The worst kept-secret on Wall Street is that this quarter's earnings season will be disastrous. The best-kept secret is what lies beyond the carnage.
It's what's past the horizon that pre-occupies market-watchers these days, as investors look for some daylight to crack through the recession storm.
"The biggest question for everyone is, have the share prices already discounted not the fourth quarter (of 2008) but the second quarter and third quarter of this year?" says Quincy Krosby, chief investment strategist at The Hartford. "Obviously, everyone is going to focus on guidance. The question is, how much guidance does anyone have at this stage?"
But trying to divine some critical post-recession truths could be easier said than done.
Outlooks are likely to paint an equally grim picture as earnings, though companies could provide clues as to what to expect in the later part of the year when the worst of the recession is expected to pass.
Specifically, investors will be looking to see what President-elect Barack Obama has in store in terms of tax policy and economic stimulus.
"What we expect is choppiness and headline risk, but also headline gains," Krosby says. "We're hoping there's a positive surprise from the stimulus package in terms of tax cuts for corporations. Because there's so much unknown, it's a difficult haul."
As for earnings reports, the two primary areas Wall Street will be looking at are the employment picture and the outlook for credit.
If bellwether companies report that there won't be major layoffs, and CEOs start talking about being able to raise capital after a year in which money was as scarce as hope, that could lead to optimism and prevent a major earnings-season selloff.
Earnings have been a mixed bag in the first week, with large banks on tap next week after Citigroup reported earnings Friday that weren't quite as bad as some had expected.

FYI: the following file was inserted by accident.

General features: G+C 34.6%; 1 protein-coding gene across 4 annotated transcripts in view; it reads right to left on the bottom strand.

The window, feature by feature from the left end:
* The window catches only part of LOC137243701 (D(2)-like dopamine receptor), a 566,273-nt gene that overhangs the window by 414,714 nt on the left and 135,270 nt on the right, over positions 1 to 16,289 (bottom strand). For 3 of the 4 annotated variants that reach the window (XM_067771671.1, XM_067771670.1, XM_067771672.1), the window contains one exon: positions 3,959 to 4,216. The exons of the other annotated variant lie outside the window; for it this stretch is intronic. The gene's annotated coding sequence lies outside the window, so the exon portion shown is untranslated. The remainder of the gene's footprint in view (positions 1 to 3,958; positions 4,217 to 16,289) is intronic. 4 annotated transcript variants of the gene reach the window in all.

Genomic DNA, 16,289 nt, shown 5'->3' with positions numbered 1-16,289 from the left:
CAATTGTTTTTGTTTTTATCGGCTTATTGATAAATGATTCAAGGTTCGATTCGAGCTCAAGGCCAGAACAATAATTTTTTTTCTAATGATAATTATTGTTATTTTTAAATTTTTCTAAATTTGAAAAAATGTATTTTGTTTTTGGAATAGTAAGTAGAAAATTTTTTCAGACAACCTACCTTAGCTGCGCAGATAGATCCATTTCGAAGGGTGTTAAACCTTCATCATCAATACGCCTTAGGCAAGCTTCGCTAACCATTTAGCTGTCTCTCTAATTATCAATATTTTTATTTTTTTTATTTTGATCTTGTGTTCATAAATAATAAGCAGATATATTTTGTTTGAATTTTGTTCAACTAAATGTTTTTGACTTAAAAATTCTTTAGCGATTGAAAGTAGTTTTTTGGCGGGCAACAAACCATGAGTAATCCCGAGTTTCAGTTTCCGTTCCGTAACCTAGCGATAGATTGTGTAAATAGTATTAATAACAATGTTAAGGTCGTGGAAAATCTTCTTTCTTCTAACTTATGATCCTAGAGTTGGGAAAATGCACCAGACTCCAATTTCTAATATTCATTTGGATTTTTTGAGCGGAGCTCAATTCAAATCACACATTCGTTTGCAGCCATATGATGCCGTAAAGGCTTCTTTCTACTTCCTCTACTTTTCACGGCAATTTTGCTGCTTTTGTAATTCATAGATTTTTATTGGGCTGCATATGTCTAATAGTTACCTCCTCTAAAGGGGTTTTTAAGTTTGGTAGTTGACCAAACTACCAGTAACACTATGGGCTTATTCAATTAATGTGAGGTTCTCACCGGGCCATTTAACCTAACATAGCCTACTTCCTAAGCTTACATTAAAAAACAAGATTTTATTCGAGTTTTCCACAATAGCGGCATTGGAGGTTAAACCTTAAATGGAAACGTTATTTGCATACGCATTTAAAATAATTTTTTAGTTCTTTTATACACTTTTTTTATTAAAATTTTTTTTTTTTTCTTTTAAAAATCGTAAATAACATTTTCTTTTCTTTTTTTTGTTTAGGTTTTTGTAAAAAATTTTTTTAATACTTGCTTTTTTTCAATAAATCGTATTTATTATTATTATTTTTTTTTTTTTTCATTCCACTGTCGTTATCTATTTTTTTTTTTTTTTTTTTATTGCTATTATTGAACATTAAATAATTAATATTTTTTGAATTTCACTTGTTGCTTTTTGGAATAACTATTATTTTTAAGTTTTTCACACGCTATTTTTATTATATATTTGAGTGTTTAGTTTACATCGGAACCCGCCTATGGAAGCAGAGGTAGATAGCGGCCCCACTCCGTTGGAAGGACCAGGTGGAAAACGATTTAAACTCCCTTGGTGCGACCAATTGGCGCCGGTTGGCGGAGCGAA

"What the equity markets on a macro level want is some clarity on liquidity, and end this sort of deer-in-the-headlights look that seems to be permeating every aspect of business," says Lee Schultheis, chief investment strategist and portfolio manager at AIP Funds in Harrison, N.Y. "I doubt there's been a situation in most everyone's collective market history where they felt less certainty on what general conditions will be like."
And with the uncertainty, investors are likely to hedge their bets with cautious equity plays and a continued preference for corporate debt rather than stock.
Cyclical stocks, such as energy, materials and consumer discretionary should be popular, as will some hidden gems in the beer and tobacco industries--sectors that tend to benefit in economic hard times.
Overall, though, investors are likely to be cautious.
"Earnings continue to get worse yet the stock market itself isn't. Some are taking that as a positive sign that the markets are looking forward to the recovery and that may well indeed be the case," says Chip Hanlon, president of Delta Global Advisors, in Huntington Beach, Calif.
"The other way to look at is, is the stock market kidding itself that the recovery will be here earlier than it really will? ... I just think that investors are going to end up being surprised that as bad as things are in the fourth quarter they are likely to be worse through the first quarter and through the year."
Pockets of Strength
Pockets of Strength